The associate clinical professor at the University of South Carolina School of Medicine provided context on 2 analyses presented at SLEEP 2022 that highlighted JZP-258’s impact in patients with idiopathic hypersomnia. [WATCH TIME: 2 minutes]
WATCH TIME: 2 minutes
"When they reached a stable dose, we randomized them to a placebo group for 2 weeks. Those patients got sleepy and IHSS score got worse again, indicating that they had worsening of their sleepiness."
After years of only off-label, wake-promoting therapies available for use, in August 2021, the FDA approved low-sodium oxybate, also known asJZP-258 (Xywav; Jazz Pharmaceuticals), a combination agent of calcium, magnesium, potassium, and sodium oxybates, for the treatment of idiopathic hypersomnia, becoming the first treatment approved for this indication. The supplemental new drug application which fueled the approval, included data from a positive phase 3 study (NCT03533114) which showed that the agent was safe and effective for adults with the condition.
At the 2022 SLEEP Annual Meeting, June 4-8, in Charlotte, North Carolina, two post-hoc analyses of that trial looked at treatment response for low-sodium oxybate based on the 14-item, Idiopathic Hypersomnia Severity Scale (IHSS) and the 8-item, self-reported Epworth Sleepiness Scale (ESS). In the first analysis, more than 80% of the participants achieved a clinically meaningful response based upon IHSS total score less than 22, and up to 98% demonstrated a decrease in total IHSS score of at least 4 points by the end of the stable-dose period.1 Similarly, in the second analysis, over 80% of participants achieved a clinically meaningful response of less than 10 on ESS, and up to 95% demonstrated a decrease of at least 4 points in total ESS score.2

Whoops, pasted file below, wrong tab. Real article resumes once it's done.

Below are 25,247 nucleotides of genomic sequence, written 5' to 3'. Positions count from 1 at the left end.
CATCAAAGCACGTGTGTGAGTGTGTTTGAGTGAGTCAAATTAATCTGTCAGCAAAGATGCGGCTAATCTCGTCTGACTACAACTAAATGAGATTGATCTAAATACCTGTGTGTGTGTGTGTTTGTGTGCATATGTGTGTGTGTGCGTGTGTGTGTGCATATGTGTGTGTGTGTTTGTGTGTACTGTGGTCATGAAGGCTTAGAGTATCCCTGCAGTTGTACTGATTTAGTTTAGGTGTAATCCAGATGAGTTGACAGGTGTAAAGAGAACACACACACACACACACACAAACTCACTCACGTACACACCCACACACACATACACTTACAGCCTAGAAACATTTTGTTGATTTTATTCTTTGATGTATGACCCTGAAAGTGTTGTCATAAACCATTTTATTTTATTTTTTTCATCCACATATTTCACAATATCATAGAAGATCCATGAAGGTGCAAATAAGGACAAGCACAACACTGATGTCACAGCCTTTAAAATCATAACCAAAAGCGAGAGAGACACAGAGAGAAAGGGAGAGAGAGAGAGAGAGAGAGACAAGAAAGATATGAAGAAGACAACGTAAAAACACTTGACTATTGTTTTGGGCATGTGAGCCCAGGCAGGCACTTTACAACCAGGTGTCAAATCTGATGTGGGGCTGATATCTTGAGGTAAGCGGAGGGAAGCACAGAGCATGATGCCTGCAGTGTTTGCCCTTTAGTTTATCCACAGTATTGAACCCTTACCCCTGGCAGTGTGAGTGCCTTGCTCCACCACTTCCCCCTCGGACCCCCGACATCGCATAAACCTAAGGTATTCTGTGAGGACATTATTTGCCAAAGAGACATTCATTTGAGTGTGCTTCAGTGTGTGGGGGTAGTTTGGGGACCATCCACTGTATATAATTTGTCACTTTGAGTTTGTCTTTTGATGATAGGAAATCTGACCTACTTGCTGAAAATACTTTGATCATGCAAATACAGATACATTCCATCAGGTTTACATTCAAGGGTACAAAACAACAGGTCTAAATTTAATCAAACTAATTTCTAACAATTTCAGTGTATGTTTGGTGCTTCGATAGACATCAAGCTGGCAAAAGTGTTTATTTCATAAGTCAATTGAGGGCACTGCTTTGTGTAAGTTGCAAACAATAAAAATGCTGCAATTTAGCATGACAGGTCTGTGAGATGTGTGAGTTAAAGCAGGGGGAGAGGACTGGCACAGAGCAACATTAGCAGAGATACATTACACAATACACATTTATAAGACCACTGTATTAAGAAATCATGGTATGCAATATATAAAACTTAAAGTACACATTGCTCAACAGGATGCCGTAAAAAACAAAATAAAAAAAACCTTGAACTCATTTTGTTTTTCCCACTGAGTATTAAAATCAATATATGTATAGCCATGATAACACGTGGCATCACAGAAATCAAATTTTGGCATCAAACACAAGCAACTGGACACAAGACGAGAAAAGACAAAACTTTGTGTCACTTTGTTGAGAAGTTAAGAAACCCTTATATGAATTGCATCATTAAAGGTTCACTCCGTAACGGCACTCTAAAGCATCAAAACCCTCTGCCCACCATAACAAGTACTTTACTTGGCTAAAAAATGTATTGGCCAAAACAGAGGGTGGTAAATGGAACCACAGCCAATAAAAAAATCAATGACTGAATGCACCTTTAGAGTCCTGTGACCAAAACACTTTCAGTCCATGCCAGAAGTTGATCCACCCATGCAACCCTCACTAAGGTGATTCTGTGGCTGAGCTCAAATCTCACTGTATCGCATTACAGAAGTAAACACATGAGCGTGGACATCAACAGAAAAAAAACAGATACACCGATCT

To learn more about the findings, NeurologyLive® sat down with Richard Bogan, MD, FCCP, FAASM, associate clinical professor, University of South Carolina School of Medicine, and associate clinical professor, Medical University of South Carolina. Bogan provided context on the clinical significance of the data and why changes on these 2 measures are important to patients with idiopathic hypersomnia.